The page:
We’ve all encountered the idea of sleeping on a decision before making a purchase or committing to a significant financial investment. Many of us have found ourselves caught in the ‘buyer’s remorse’ conundrum, regretting a decision shortly after making a purchase. But how about going out of your way to find a reason not to buy something? Just as some individuals will discover any justification to acquire something they desire, there exists a tiny minority at the opposite end of the spectrum. This rare breed, upon finding something they genuinely want or need, invests the next few hours or days attempting to convince themselves otherwise, diligently searching for any reason to resist making the purchase. Their hesitation is so profound that unless they can identify a compelling reason not to proceed with the acquisition, they refrain from making the purchase. These are the ‘meticulosumers’ , or someone who meticulously analyzes and considers every aspect before making a purchase, even to the point of finding reasons not to proceed.
Are you a Meticulosumer?
I have been guilty of this and are mostly proud of it. In fact it is a habit, and borderline an obsession. For example, I am due for a new laptop, as my current one is a used one from 2014 and even when I bought it back then, it was refurbished and had already been used for another 2 years. But I have come up with so many reasons why I should continue with this, how it is still runs so good for the most part, that my money is better spent on paying off debt or saving it instead. But as with all consumable items, this laptop is due to be replaced eventually, so I have agreed to push this purchase to September 2024, that is when this laptop will have been used for exactly 10 years. That also means that I start to save for it from now, instead of trying to make one big purchase and come up with the money at once.
While being addicted to non-spending and finding ways not to go ahead with big purchases, this doesn’t extend to smaller, routine purchases, or even purchases that may impact my health or safety. For example, if my car tires or breaks are due for replacement, I won’t hesitate to go ahead and make that purchase. While a Meticulosumer may take things to the extreme, they should know where and when to draw the line and health and safety should always be on an exemption list.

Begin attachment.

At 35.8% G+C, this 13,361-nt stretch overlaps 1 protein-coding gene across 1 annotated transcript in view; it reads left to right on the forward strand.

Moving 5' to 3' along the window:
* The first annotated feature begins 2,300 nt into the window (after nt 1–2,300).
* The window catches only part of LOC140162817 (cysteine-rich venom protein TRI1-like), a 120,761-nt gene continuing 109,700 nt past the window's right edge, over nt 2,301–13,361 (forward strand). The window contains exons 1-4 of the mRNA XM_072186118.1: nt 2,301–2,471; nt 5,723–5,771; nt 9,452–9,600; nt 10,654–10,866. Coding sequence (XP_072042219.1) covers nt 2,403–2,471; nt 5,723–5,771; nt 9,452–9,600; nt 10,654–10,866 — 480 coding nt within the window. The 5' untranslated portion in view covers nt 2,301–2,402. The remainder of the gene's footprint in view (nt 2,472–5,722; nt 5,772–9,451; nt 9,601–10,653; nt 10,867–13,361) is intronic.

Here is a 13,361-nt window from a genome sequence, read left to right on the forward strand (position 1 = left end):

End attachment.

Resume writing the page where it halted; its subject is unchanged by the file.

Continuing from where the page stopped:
Meticulosumer can’t regret their decision
At the end of the day, you can not regret not buying something because you can always go out and buy it but the opposite can’t be the case with something you wasted money on but hardly ever use.
Imagine having a good car already, that runs fine, is already paid off, but decide to go for the latest model because you saw a commercial for it, or want to keep up with the joneses. So you sign the agreement to buy a car that costs you $45,000 as an example. Based on the downayment you made and current interest rates, you figure that you will be paying $750 a month on this car, for the next 6 years. At first, you say to yourself: “I make enough money to afford this and I can easily afford this. Not to mention that I deserve a new car. ” But things always look better on paper than in the real world. So while you are comfortable making the payment in the first few months, by the 6th payment (with another 66 payments to go or so) , you start feeling payment fatigue, as the car is now taken for granted and you don’t feel like you want to keep paying this big amount – in addition to paying for gas and insurance – and want a way out. Unfortunately, it is not easy to get out of this situation without losing a lot of money.
With a Meticulosumer, this situation is avoided altogether because they would have found a way not to go ahead with such a big purchase in the first place, by first convincing themselves that their current car is more than enough for their needs, and their decision to buy one would never be influenced by a commercial they saw, or to keep up with their neighbour and friends. As they say, once a glass is broken, it is impossible to put it back together. Apply the same imagery to spending money on big purchases and how it is usually close to impossible to recover your losses and get back your money in full. You don’t have a Costco-like return policy for every purchase you made. So avoid that feeling and don’t go ahead with a big purchase to begin with, doing your best to overanalyze and find ways not to go ahead with it.
To be a Meticulosumer is the same as developing your patience or endurance muscle: you need to work on it and develop it to the point of putting it on autopilot and let it do the work and thinking for you when faced with a big purchase decision. This will not only help you avoid waste money and save it instead, it will mean a much brighter and independent financial future for you.